Within the special area services operated by the LPTB did not need road service licences, and no person or undertaking was allowed to provide a public road service without written permission from the LPTB. In the London Passenger Transport Area outside the special area the LPTB was required to hold road service licences.[9]

Responsibilities

Under the Act the LPTB acquired the following concerns:

Railways

Tramways

Buses and coaches

  • London General, London General Country Services, Overground, Tilling & British Automobile Traction, Green Line Coaches

Further history

The LPTB was empowered to enter into co-ordination agreements with the main line railway companies concerning their suburban services.

Ninety-two transport and ancillary undertakings, with a capital of approximately £120 million, came under the LPTB. Central buses, trolleybuses, underground trains and trams were painted in "Underground" and "London General" red, coaches and country buses in green, with coaches branded "Green Line". Already in use on most of the tube system, "UNDERGROUND" branding was extended to all lines and stations. The name was said to have been coined by Albert Stanley, 1st Baron Ashfield in 1908 when he was General Manager of the Underground Group.

The LPTB embarked on a massive capital investment programme that extended services and reconstructed many existing assets, mostly under the umbrella of the 1935–1940 "New Works Programme". It involved extensions to the Central, Bakerloo, Northern and Metropolitan lines; new trains and maintenance depots; extensive rebuilding of many central area stations (such as Aldgate East); and replacement of much of the tram network by what was to become one of the world's largest trolleybus systems. During this period two icons of London Transport were first seen – 1938 tube stock trains and the RT-type bus. Although curtailed and delayed by the outbreak of World War Two, the programme delivered much of the present Underground system.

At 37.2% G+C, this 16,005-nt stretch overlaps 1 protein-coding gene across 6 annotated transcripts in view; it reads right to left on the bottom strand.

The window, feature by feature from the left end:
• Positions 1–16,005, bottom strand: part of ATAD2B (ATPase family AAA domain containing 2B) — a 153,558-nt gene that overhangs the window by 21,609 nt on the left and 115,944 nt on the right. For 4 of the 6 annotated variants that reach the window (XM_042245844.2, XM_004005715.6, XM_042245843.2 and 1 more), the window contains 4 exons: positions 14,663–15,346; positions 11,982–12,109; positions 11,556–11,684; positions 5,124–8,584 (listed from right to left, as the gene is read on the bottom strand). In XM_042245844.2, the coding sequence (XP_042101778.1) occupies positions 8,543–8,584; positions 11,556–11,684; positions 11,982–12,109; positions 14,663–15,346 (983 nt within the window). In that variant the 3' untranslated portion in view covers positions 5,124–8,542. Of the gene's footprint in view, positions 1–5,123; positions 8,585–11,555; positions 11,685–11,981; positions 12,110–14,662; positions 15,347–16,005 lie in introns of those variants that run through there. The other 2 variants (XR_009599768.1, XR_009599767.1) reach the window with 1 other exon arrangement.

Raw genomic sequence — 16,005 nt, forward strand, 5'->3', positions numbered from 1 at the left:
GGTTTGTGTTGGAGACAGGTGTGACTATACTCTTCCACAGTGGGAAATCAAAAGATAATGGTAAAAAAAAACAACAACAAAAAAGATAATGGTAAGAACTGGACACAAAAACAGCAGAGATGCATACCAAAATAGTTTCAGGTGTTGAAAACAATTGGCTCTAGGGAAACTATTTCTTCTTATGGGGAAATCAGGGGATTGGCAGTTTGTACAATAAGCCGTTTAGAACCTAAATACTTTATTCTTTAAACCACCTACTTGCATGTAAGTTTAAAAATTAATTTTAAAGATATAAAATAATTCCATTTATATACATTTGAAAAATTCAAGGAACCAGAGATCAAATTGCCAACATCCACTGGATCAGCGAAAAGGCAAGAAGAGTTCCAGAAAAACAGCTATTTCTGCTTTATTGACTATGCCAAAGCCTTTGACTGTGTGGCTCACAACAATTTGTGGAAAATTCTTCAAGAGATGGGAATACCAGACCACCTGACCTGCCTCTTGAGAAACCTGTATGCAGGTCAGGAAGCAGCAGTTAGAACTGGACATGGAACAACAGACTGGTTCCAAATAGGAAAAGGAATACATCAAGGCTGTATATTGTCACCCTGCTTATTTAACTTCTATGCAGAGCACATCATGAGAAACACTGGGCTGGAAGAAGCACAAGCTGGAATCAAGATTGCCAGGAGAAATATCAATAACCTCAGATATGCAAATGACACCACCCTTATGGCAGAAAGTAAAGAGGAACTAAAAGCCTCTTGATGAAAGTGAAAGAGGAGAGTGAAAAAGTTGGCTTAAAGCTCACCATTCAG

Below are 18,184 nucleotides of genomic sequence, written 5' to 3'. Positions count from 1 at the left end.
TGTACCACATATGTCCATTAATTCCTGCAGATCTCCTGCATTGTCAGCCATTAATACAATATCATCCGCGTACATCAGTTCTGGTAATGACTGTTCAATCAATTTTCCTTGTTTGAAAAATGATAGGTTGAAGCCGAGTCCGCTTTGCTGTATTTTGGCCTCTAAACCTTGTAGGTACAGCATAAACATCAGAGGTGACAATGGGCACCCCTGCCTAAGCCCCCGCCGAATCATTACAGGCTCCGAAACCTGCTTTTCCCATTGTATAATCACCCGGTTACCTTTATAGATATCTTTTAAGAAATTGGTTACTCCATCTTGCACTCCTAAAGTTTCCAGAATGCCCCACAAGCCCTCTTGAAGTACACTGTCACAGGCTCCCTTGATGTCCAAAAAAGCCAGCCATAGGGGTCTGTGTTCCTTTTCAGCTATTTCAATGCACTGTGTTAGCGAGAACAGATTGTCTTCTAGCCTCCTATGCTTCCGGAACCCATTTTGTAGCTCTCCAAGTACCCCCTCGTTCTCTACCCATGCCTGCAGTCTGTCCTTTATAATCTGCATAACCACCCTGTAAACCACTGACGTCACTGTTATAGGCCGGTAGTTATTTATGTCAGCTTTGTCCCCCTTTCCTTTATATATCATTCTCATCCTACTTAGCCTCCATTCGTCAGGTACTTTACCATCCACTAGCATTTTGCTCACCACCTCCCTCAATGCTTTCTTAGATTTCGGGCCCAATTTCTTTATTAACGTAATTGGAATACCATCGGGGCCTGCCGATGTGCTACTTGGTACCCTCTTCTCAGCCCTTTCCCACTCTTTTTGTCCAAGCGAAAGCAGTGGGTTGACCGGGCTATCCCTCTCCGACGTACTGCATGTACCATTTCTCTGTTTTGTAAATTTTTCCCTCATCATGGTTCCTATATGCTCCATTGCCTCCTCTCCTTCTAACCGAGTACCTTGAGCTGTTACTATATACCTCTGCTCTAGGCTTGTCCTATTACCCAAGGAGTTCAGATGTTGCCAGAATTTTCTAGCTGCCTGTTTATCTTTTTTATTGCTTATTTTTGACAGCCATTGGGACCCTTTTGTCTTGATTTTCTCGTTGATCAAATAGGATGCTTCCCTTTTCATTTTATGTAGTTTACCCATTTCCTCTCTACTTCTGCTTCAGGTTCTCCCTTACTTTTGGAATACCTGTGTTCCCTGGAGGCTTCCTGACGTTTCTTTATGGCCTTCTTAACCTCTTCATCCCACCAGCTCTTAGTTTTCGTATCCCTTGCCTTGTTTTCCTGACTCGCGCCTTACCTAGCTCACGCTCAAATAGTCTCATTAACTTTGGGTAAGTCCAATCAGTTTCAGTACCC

The LPTB continued to develop the highest traditions of corporate identity, design and commercial advertising that had been put in place by the Underground Group. This included stations designed by Charles Holden; bus garages by architects such as Wallis, Gilbert & Partners; and more humble structures such as bus stops and shelters. The posters and advertising issued by the LPTB were often of exemplary quality and are still much sought after.

The LPTB was replaced in 1948 by the London Transport Executive under the Transport Act 1947. It was effectively nationalised, but with considerable autonomy. The LPTB continued to exist as a legal entity until wound up on 23 December 1949.[11]

Sources

  • T C Barker and Michael Robbins, A History of London Transport, Volume two – the Twentieth Century to 1970, George Allen & Unwin Ltd, 1974

References

  1. ^ a b Cooke, B.W.C., ed. (September 1964). "The Why and the Wherefore: London Transport Board".  
  2. ^ a b c d e f g h Plummer, Alfred (November 1933). "The London Passenger Transport Act of 1933: A New Socialization". The Quarterly Journal of Economics 48 (1): 181–193.  
  3. ^ a b LPTB Chairman, The Times, 18 April 1940
  4. ^ Obituaries: Sir John Gilbert, The Times, 24 December 1934
  5. ^ Obituary: Sir Edward Holland, The Times, 28 December 1939
  6. ^ New member of LPTB, The Times, 26 January 1935
  7. ^ LPTB appointments, The Times, 10 December 1937
  8. ^ LPTB appointments, The Times, 14 March 1939
  9. ^ The History of British Bus Services, John Hibbs, Second Edition, Newton Abbot, 1979
  10. ^ London's Trams and Trolleybuses, John R. Day, published by London Transport 1979
  11. ^ "Main-Line Companies Dissolved".  

External links

  • The Railway Archive – London Passenger Transport Act, 1933 (25 MB)
Preceded by
Various other
London public transport authority
1933–1948
Succeeded by
London Transport Executive